At this point, Stephen had a socially responsible beer and chat with his mates, so in the interest of total disclosure, I have to confess I knocked back the dough and shaped the buns.

8. At the end of this time, punch the dough once with your fist. Gather the dough into a ball and turn it out onto a floured bench. Shape into a large log and cut it into 16 -20 pieces even pieces. Use a set of scales to ensure all the pieces are the same weight.

9. Roll each piece into a bun shape.

10. Set each bun onto a baking paper lined tray, at least 5 cm apart.

11. Cover with a tea towel and leave for another hour, until doubled in size.

Stephen is back in charge at this point: the miracle approaches its climax.

12. In the meantime:

a) preheat the oven to 180C.

b) Make the cross dough and roll into a fine rope of 2 mm, cut into 10 cm lengths and drape over the buns making a cross. Brush the ends with water so that they adhere to the surface of the bun.

13. Bake the buns for 20 minutes at 180C.

14. In the meantime, prepare the glaze.

15. When the buns are golden brown, remove from the oven and brush with the glaze.

16. Allow to cool completely on a wire rack.

Photo Credit: Stephen rolling the dough crosses. Below, brushing the baked buns with sugar syrup glaze.


The English family of Victor Street, Mount Gambier, had strict rules surrounding the eating of Hot Cross buns. They were first eaten on Good Friday morning with a cup of tea. Over the years, these rules relaxed but certainly they were rarely consumed before Palm Sunday which is when our wonders were made.

The family’s stricture has some historical support. It is often cited that the buns were first baked by Brother Thomas Rodcliffe, a 14th-century monk at St Albans Abbey, who distributed the buns to the poor on Good Friday.

Elizabeth I, in the sixteen century, issued a decree forbidding the sale of hot cross buns and other spiced breads, except for burials, on Good Friday, or at Christmas. Further attempts to regulate the sale of these items took place during the reign of James I of England (1603–1625). The wails of these monarchs would join our despair to see Hot Cross buns in the supermarkets on Boxing Day.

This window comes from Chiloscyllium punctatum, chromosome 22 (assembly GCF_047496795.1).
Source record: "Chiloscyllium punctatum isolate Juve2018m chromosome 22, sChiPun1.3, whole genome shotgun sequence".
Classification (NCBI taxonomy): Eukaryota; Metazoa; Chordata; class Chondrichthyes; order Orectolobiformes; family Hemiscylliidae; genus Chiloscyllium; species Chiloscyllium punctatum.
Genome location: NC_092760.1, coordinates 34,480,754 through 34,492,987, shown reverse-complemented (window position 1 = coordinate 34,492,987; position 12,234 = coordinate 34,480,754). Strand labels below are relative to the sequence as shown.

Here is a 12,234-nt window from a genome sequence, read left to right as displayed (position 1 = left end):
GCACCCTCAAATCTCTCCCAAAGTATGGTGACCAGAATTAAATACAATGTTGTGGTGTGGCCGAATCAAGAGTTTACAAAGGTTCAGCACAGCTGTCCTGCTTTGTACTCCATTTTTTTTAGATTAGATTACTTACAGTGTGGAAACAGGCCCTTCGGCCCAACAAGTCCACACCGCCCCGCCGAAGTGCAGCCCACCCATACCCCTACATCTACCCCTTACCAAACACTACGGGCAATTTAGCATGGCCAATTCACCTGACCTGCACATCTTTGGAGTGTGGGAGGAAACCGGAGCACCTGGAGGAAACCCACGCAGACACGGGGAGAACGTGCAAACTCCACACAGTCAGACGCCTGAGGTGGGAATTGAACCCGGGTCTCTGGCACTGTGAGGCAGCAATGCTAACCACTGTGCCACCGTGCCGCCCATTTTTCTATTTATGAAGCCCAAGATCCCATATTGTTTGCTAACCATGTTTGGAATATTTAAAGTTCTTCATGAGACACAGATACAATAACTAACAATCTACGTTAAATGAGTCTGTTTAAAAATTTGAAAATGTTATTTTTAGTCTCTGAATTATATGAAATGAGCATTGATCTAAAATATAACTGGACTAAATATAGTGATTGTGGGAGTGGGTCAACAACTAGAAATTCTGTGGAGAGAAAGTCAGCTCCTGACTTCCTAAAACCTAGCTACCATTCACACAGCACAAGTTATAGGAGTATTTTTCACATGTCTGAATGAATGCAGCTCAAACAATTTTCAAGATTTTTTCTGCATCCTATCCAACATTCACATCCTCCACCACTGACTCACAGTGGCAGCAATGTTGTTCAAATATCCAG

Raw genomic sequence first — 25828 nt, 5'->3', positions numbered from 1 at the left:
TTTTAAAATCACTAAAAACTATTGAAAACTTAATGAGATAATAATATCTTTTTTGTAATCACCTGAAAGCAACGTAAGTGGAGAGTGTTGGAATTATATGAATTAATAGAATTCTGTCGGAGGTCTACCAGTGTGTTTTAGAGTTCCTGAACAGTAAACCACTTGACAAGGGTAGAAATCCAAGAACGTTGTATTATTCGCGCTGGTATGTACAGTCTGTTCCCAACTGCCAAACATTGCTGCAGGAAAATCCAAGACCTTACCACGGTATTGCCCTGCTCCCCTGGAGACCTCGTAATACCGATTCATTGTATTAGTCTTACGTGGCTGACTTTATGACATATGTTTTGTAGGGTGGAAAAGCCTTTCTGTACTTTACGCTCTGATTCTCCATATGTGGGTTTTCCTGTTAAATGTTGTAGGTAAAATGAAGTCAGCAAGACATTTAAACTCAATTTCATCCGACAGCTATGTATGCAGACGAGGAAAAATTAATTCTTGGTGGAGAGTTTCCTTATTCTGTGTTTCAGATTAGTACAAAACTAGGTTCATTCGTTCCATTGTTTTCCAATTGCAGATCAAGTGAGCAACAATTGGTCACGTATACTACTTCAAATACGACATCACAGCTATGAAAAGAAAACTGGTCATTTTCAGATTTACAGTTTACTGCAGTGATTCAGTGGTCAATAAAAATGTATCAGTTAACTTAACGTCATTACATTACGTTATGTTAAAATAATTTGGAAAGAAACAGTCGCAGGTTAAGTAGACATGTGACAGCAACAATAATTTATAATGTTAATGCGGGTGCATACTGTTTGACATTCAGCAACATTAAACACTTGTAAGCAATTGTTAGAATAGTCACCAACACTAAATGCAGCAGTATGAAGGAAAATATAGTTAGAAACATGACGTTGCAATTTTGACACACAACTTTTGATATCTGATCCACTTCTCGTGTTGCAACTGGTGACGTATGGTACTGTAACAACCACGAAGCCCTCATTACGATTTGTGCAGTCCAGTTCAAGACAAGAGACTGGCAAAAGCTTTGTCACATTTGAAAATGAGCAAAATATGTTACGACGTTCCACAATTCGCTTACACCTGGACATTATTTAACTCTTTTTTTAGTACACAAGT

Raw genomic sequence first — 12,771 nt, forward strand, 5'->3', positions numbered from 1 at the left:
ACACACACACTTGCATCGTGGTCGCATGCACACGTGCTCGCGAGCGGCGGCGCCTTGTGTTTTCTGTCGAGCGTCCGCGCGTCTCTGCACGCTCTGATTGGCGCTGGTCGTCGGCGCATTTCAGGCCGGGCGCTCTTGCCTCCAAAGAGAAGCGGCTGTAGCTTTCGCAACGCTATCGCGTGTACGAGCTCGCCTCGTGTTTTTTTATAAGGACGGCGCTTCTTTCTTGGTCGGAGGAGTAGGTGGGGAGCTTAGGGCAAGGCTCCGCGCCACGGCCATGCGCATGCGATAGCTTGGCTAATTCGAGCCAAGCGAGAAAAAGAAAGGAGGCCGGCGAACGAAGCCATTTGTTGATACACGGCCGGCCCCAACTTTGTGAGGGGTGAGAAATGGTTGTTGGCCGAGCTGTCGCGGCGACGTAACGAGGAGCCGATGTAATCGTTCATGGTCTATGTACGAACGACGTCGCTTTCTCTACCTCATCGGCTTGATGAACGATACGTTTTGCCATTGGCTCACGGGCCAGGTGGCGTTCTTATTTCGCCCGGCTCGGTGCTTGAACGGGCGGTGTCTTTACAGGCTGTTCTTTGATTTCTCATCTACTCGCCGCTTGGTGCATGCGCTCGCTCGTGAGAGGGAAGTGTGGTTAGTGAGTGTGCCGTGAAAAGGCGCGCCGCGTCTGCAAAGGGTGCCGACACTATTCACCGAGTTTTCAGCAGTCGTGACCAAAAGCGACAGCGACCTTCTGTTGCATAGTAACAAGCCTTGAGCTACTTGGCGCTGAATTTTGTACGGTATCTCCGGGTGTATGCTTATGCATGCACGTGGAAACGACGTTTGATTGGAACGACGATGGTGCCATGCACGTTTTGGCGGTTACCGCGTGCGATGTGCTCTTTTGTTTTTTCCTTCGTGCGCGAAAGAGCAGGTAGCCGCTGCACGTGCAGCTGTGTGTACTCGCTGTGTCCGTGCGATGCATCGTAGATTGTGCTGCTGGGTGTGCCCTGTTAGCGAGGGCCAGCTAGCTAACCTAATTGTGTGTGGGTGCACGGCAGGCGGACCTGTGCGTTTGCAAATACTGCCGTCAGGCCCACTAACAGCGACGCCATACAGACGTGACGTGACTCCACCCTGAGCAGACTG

Neither are we ready to surrender all our sacrosanct principles to the gods of capitalism and populism. Stephen shuddered at the thought of adding sultanas rather than currants; a high moral decision which occasioned a quick trip to the shop. I didn’t even venture the prospect of adding chocolate chips.

Stephen’s research did not go back far enough, however.

Easter is a Christian feast which was superimposed on an ancient pagan spring rite. Easter was originally a celebration of Eostre, goddess of Spring, otherwise known as Ostara, Austra, or Eastre.

Celebrated at Spring Equinox in the northern hemisphere, Eostre marks the day when light is equal to darkness. The goddess brings fertility and light after a long, dark, and barren winter. She is often depicted with a hare, an animal that represents the arrival of spring as well as the fecundity of the season in the animal world. The Saxons ate buns marked with crosses in honour of Eostre.

On the other hand, other European languages use one form or another of the Latin name for Easter, Pascha, which is derived from the Hebrew Pesach, meaning Passover.

Historians note similar practices among the Druids, Phoenicians, Greeks and Romans. Indeed, in Pompeii one can see the remains of such buns in the bakehouse.

All very interesting, of course. But Stephen, the erstwhile pragmatic science teacher, leapt into life to remind me that the kettle had boiled and his buns had sufficiently cooled.

And so it came to pass that a week before Easter proper, we celebrated the Hot Cross bun – even in our lapsed household – and commemorated the coming of Good Friday with our dough cross to represent the crucifixion and the spices which symbolise those used to embalm Jesus at his burial.

Our Hot Cross buns were made with goodwill and peace, in a time of unusual harmony, and we offer this recipe in the same spirit.